Thomas Rocco "Rocky Graziano" Barbella (1919 - 1990)

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Thomas Rocco Barbella (January 1, 1919[1] – May 22, 1990), better known as Rocky Graziano, was an American professional boxer who held the World Middleweight title. Graziano is considered one of the greatest knockout artists in boxing history, often displaying the capacity to take his opponent out with a single punch. He was ranked 23rd on The Ring magazine list of the greatest punchers of all time. He fought many of the best middleweights of the era including Sugar Ray Robinson. His turbulent and violent life story was the basis of the 1956 Oscar-winning drama film, Somebody Up There Likes Me, based on his 1955 autobiography of the same title.
Early life
Graziano was the son of Ida Scinto and Nicola Barbella. Barbella, nicknamed Fighting Nick Bob, was a boxer with a brief fighting record. Born in Brooklyn, Graziano later moved to an Italian enclave centered on East 10th Street, between First Avenue and Avenue A in Manhattan's East Village. He grew up as a street fighter and learned to look after himself before he could read or write. He spent years in reform school, jail, and Catholic protectories. Barbella, who got occasional work as a longshoreman, kept boxing gloves around the house and encouraged Graziano and his brothers to fight one another. When he was three years old, Barbella would make him and his brother, Joe (three years his senior), fight almost every night in boxing gloves. At age 18 he won the Metropolitan A.A.U. welterweight championship. Despite the fame and money that professional fighting seemed to offer, he didn't want to become a serious prize fighter. He didn't like the discipline of training any more than he liked the discipline of school or the Army.
Amateur career
Graziano heard from a couple of his friends about a tournament going on with a gold medal for the winner. He entered under the name of Joe Giuliani and was trained by Tobias (Toby) Zaccaria of Kings County (Brooklyn), NY. He fought four matches and ended up winning the New York Metropolitan Amateur Athletic Union Boxing Competition (1939). He sold the gold medal for $15 and decided that boxing was a good way to make cash.
A couple of weeks into amateur fighting, Graziano was picked up for stealing from a school. He went to Coxsackie Correctional Facility, where he spent three weeks, with boyhood friend Jake LaMotta, and then he went on to the New York City Reformatory where he spent five months. After he got out of the reformatory, he headed back to the gym to earn money and while there, met Eddie Cocco who started his professional career. He entered the ring under the name Robert Barber. A couple of weeks later, Graziano was charged with a probation violation and sent back to reform school where he was charged with starting a minor riot. He was then sent to Rikers Island.
When Graziano got out of jail he enlisted in the military but went AWOL after punching a captain. He escaped from Fort Dix in New Jersey and started his real boxing career under the name of "Rocky Graziano". He won his first couple of bouts. After gaining popularity under the name of Graziano, he was found by the military. After his fourth bout, he was called into manager's office to speak with a couple of military personnel. Expecting to be prosecuted and sent back to the military or jail, he fled. He returned to the military a week later. He turned himself in, but he was pardoned and given the opportunity to fight under the army's aegis!
Professional career
As he grew older and seeing no other way to raise his standard of living, Graziano signed a few boxing contracts, but the rigors of training disinterested him. He and his early managers went their separate ways but eventually, he was picked up by Irving Cohen who had the sense to give him a long leash. Cohen changed the young fighter's name from Barbella to Graziano (his grandfather's surname) and lined up a fight. Refusing to train much, Graziano nevertheless showed his killer instinct and won by a knockout. Other fights were lined up with Cohen trying, in his subtle way, to overmatch Graziano, get him defeated, and thereby show him the value of getting into condition. He even demanded a match against Sugar Ray Robinson.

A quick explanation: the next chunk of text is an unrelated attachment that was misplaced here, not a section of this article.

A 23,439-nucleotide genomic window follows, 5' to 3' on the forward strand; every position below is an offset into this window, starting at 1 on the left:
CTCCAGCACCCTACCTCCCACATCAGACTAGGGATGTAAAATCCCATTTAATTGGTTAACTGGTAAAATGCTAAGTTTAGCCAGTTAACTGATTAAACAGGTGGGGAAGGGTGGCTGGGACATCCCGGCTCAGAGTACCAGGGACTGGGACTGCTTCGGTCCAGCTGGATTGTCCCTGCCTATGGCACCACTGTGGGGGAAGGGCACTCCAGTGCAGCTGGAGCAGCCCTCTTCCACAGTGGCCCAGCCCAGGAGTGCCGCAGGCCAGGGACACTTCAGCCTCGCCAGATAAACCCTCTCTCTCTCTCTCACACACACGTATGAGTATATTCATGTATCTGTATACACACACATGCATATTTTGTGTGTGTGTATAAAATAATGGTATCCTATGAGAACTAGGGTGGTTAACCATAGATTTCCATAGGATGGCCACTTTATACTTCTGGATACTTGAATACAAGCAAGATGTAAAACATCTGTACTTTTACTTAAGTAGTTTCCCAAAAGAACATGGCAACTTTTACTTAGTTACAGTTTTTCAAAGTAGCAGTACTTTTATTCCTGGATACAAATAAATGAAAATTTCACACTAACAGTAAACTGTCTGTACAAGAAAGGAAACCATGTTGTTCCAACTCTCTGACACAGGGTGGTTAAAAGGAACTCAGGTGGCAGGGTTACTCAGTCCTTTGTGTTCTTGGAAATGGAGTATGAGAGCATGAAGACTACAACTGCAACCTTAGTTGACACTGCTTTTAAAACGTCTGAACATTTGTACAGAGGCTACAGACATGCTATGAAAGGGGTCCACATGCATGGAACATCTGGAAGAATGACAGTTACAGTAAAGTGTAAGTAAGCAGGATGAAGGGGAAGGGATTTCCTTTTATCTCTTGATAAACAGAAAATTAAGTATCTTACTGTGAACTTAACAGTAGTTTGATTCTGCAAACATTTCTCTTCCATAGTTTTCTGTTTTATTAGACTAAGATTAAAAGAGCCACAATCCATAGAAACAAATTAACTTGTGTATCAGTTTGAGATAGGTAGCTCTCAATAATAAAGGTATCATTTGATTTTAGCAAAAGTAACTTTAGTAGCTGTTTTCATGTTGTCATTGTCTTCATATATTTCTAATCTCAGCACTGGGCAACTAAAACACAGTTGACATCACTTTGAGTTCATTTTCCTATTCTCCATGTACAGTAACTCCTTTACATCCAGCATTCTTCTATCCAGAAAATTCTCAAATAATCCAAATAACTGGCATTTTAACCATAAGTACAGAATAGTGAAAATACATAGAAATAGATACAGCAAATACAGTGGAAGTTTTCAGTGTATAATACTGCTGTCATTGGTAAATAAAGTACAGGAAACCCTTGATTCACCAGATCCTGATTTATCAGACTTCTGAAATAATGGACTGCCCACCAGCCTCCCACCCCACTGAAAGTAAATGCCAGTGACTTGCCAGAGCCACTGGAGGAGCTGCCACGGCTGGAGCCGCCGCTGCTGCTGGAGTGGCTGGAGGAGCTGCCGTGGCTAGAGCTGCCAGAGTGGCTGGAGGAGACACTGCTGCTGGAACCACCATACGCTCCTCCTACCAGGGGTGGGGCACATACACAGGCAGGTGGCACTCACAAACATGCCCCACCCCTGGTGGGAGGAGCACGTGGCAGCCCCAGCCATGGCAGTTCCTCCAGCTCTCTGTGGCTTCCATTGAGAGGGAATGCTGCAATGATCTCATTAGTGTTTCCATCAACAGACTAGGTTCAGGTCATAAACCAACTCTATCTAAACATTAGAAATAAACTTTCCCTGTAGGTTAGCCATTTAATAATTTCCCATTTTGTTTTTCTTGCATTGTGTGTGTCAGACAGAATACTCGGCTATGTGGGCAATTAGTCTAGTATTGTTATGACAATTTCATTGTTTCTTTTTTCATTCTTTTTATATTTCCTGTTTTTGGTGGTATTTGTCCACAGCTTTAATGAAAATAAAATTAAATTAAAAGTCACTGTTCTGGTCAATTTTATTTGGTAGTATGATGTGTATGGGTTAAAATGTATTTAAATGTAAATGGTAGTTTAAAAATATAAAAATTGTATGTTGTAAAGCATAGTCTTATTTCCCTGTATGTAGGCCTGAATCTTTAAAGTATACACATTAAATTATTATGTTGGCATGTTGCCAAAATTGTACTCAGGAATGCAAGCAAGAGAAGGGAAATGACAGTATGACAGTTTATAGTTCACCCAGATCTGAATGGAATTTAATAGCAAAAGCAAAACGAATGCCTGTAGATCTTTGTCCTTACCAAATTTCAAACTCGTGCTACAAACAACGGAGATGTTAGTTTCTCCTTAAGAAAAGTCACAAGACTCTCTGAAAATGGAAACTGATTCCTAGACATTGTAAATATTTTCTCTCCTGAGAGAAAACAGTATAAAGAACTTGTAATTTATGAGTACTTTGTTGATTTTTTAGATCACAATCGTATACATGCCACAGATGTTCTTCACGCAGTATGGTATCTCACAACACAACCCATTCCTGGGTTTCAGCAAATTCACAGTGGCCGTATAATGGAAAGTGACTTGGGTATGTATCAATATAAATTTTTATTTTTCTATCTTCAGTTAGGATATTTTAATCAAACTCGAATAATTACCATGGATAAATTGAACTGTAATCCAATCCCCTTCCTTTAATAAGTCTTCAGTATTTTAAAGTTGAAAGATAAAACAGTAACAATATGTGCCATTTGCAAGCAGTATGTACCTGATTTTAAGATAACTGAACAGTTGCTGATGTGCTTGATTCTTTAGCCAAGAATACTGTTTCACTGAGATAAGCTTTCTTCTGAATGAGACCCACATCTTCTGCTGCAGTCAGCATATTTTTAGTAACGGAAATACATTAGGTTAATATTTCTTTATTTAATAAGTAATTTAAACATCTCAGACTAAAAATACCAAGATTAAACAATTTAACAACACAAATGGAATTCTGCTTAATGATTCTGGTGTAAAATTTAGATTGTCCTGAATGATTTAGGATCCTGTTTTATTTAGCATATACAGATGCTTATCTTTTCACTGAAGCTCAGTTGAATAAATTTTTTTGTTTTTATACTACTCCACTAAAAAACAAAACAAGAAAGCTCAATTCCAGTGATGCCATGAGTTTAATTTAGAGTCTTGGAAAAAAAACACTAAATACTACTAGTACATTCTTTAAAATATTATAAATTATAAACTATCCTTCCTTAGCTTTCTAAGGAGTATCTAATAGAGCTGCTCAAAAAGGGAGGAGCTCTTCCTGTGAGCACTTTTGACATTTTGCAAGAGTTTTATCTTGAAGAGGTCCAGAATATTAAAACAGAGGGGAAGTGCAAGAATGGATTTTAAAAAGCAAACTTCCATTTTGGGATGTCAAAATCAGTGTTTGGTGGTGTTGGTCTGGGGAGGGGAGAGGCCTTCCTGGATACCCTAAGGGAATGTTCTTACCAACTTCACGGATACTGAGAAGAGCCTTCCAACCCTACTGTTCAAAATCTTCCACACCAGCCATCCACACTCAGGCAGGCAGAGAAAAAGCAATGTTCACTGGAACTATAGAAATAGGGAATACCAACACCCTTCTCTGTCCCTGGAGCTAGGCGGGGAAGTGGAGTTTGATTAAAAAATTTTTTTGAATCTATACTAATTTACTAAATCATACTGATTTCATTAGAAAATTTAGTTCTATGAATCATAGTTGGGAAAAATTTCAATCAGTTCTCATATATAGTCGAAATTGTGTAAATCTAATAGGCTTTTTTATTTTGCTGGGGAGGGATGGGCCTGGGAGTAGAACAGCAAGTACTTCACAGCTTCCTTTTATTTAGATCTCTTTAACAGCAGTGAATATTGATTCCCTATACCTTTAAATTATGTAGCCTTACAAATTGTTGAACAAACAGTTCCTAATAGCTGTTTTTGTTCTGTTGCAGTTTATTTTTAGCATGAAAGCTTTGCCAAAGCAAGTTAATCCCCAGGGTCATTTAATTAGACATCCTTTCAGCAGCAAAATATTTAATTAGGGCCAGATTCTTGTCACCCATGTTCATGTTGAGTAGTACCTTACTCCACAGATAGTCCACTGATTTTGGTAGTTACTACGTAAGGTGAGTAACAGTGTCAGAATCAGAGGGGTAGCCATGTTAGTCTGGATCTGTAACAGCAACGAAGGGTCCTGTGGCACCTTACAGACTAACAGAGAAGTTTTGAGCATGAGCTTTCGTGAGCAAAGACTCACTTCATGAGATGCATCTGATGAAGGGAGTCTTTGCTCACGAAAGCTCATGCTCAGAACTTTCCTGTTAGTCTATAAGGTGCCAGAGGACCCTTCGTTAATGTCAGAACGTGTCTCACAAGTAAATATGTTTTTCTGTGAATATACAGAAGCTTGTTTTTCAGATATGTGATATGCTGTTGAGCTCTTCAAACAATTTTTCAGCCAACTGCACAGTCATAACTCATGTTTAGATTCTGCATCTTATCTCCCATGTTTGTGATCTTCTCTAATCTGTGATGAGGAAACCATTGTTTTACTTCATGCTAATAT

In March 1945, at Madison Square Garden, Graziano scored a major upset over Billy Arnold, whose style was similar to that of Sugar Ray Robinson; he was a slick boxer with lightning-fast combinations and a knockout punch. The Ring magazine and various newspapers across the United States touted Arnold as the next Joe Louis or Sugar Ray Robinson. Arnold was a heavy favorite to defeat Graziano and then to go on to fight for the world title, but Graziano absorbed a beating in the early going, before going on to batter and knock Arnold out in the third round of the scheduled eight-round bout. Following his defeat to Graziano, Arnold was never the same.
Graziano is most famous for his three title bouts with Tony Zale, all for the middleweight title. In their first match (September 27, 1946), after flooring Graziano in the first round, Zale took a savage beating from him, and was on the verge of losing the fight by TKO. However, he rallied and knocked him out in the sixth round to retain his title. The rematch, a year later in Chicago (July 16, 1947), was a mirror image of their first fight. The referee almost stopped the second fight in the third round because of a severe cut over Graziano's left eye, which would have awarded the victory to Zale, but Graziano's cutman, Morris ("Whitey") Bimstein, was able to stop the bleeding to let the fight continue. Graziano was battered around the ring, suffered a closed eye and appeared ready to lose by a knockout, then rallied and knocked Zale out in the sixth round, becoming world middleweight champion. Their last fight was held in New Jersey the following year (June 10, 1948). Zale regained his crown, winning the match by a knockout in the third round. The knockout blows consisted of a perfect combination of a right to Graziano's body, then a left hook to his jaw. He was knocked unconscious. His last attempt at the middleweight title came in April 1952, when he fought Sugar Ray Robinson. He dropped him to his knee with a right in the third round. Less than a minute later, Robinson knocked him out for the count with a right to the jaw. He retired after losing his very next fight, a 10-round decision to Chuck Davey.